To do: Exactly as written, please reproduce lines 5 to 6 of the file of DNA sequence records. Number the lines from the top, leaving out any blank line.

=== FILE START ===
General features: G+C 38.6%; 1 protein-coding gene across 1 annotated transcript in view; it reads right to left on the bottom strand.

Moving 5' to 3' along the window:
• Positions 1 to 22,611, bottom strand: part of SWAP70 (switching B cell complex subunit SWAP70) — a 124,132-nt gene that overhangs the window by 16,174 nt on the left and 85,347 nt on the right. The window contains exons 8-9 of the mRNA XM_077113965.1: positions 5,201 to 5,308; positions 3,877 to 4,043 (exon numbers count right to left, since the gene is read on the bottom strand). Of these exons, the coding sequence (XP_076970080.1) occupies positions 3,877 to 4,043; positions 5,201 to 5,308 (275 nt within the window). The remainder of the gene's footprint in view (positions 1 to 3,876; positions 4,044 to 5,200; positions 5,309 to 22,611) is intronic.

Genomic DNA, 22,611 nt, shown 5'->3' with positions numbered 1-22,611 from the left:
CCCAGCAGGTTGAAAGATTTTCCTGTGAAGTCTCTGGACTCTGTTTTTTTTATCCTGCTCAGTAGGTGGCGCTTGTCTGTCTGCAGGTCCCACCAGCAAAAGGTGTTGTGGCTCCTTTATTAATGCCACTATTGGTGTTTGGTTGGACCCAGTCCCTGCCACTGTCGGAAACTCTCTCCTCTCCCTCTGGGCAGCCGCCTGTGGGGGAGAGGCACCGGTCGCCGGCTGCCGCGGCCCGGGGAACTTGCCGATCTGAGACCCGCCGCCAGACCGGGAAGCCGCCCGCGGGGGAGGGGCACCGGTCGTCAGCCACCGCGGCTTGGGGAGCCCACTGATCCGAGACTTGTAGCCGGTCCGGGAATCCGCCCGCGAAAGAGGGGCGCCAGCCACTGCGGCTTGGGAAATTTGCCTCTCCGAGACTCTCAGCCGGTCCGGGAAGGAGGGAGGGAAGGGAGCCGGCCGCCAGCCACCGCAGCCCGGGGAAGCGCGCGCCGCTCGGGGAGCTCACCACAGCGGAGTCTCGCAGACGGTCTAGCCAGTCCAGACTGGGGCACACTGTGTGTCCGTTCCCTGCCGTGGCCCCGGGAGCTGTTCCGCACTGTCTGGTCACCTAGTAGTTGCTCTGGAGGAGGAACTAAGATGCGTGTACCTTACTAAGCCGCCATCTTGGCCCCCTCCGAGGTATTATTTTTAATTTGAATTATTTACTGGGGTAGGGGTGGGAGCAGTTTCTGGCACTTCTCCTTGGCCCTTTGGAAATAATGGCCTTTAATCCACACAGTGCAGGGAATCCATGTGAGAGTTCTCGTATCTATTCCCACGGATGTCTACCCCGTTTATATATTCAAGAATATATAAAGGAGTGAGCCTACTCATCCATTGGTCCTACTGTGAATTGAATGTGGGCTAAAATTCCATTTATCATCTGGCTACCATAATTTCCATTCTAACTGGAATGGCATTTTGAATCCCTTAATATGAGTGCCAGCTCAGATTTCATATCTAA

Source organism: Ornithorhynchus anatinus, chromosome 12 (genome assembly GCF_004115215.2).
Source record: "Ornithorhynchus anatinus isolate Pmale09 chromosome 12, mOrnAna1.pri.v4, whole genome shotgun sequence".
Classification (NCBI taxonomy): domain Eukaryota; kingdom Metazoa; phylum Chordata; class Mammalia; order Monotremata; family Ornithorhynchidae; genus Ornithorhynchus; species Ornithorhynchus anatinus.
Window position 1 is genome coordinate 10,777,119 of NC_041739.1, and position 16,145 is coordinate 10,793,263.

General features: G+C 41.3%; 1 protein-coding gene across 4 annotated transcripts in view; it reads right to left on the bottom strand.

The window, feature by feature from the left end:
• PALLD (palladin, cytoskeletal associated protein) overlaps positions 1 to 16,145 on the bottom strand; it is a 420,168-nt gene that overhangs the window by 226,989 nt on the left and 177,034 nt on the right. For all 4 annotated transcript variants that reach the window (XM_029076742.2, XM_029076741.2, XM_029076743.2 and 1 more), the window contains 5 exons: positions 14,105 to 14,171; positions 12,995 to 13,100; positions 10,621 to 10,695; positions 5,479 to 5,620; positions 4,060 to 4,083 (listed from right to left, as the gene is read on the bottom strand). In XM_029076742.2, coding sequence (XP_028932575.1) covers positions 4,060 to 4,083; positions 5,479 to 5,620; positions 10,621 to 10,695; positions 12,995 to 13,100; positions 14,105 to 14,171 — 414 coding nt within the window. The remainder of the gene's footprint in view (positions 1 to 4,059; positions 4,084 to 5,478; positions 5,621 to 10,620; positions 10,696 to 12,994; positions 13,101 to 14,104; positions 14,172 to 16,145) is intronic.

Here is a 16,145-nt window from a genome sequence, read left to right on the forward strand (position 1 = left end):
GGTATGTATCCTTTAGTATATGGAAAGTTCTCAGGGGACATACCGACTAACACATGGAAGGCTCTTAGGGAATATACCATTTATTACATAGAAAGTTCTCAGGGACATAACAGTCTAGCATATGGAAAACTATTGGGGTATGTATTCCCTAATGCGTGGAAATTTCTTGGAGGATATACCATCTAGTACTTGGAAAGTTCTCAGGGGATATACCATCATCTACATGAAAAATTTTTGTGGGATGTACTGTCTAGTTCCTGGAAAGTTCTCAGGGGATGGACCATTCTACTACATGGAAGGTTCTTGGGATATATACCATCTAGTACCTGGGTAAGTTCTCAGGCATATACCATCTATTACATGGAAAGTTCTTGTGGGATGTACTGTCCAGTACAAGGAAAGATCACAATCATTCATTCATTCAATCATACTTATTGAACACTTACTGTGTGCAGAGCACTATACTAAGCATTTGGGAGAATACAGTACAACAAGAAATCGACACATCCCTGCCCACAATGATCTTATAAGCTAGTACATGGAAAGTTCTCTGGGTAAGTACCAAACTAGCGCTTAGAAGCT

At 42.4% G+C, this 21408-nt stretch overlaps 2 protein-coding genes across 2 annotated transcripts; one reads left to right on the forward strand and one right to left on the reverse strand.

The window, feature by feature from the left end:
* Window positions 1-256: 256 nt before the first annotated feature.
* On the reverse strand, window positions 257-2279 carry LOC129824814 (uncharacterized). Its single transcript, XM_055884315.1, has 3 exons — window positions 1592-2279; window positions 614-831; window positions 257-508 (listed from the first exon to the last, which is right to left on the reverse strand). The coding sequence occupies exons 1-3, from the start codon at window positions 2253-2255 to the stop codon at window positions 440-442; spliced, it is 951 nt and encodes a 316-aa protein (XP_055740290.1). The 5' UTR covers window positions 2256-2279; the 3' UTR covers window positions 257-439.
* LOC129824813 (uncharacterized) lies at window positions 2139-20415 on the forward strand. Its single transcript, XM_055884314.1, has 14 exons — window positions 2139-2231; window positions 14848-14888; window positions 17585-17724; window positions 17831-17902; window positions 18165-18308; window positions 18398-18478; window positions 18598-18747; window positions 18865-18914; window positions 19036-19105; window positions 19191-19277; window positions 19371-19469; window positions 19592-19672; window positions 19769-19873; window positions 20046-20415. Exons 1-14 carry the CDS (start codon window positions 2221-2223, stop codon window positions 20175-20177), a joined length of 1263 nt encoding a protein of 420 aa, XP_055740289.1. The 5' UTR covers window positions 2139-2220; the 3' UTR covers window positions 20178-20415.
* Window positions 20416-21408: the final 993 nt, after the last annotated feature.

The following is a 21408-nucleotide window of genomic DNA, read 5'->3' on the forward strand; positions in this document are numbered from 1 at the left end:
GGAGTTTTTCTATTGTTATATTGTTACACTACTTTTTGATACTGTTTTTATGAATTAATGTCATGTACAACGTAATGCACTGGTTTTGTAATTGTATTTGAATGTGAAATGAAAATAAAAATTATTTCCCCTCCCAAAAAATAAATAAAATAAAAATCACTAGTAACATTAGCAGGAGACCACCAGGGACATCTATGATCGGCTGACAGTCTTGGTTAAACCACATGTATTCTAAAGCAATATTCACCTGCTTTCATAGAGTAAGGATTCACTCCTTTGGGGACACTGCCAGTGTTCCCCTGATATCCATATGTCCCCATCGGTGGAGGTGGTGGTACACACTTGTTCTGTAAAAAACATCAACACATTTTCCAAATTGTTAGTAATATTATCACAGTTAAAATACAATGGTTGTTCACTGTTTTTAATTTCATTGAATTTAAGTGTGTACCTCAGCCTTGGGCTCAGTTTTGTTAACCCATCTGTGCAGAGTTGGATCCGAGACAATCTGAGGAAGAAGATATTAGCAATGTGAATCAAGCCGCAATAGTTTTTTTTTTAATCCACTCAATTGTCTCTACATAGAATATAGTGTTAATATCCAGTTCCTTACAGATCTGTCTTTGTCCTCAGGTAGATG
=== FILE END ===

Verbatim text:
CCCAGCAGGTTGAAAGATTTTCCTGTGAAGTCTCTGGACTCTGTTTTTTTTATCCTGCTCAGTAGGTGGCGCTTGTCTGTCTGCAGGTCCCACCAGCAAAAGGTGTTGTGGCTCCTTTATTAATGCCACTATTGGTGTTTGGTTGGACCCAGTCCCTGCCACTGTCGGAAACTCTCTCCTCTCCCTCTGGGCAGCCGCCTGTGGGGGAGAGGCACCGGTCGCCGGCTGCCGCGGCCCGGGGAACTTGCCGATCTGAGACCCGCCGCCAGACCGGGAAGCCGCCCGCGGGGGAGGGGCACCGGTCGTCAGCCACCGCGGCTTGGGGAGCCCACTGATCCGAGACTTGTAGCCGGTCCGGGAATCCGCCCGCGAAAGAGGGGCGCCAGCCACTGCGGCTTGGGAAATTTGCCTCTCCGAGACTCTCAGCCGGTCCGGGAAGGAGGGAGGGAAGGGAGCCGGCCGCCAGCCACCGCAGCCCGGGGAAGCGCGCGCCGCTCGGGGAGCTCACCACAGCGGAGTCTCGCAGACGGTCTAGCCAGTCCAGACTGGGGCACACTGTGTGTCCGTTCCCTGCCGTGGCCCCGGGAGCTGTTCCGCACTGTCTGGTCACCTAGTAGTTGCTCTGGAGGAGGAACTAAGATGCGTGTACCTTACTAAGCCGCCATCTTGGCCCCCTCCGAGGTATTATTTTTAATTTGAATTATTTACTGGGGTAGGGGTGGGAGCAGTTTCTGGCACTTCTCCTTGGCCCTTTGGAAATAATGGCCTTTAATCCACACAGTGCAGGGAATCCATGTGAGAGTTCTCGTATCTATTCCCACGGATGTCTACCCCGTTTATATATTCAAGAATATATAAAGGAGTGAGCCTACTCATCCATTGGTCCTACTGTGAATTGAATGTGGGCTAAAATTCCATTTATCATCTGGCTACCATAATTTCCATTCTAACTGGAATGGCATTTTGAATCCCTTAATATGAGTGCCAGCTCAGATTTCATATCTAA

Source organism: Ornithorhynchus anatinus, chromosome 12 (genome assembly GCF_004115215.2).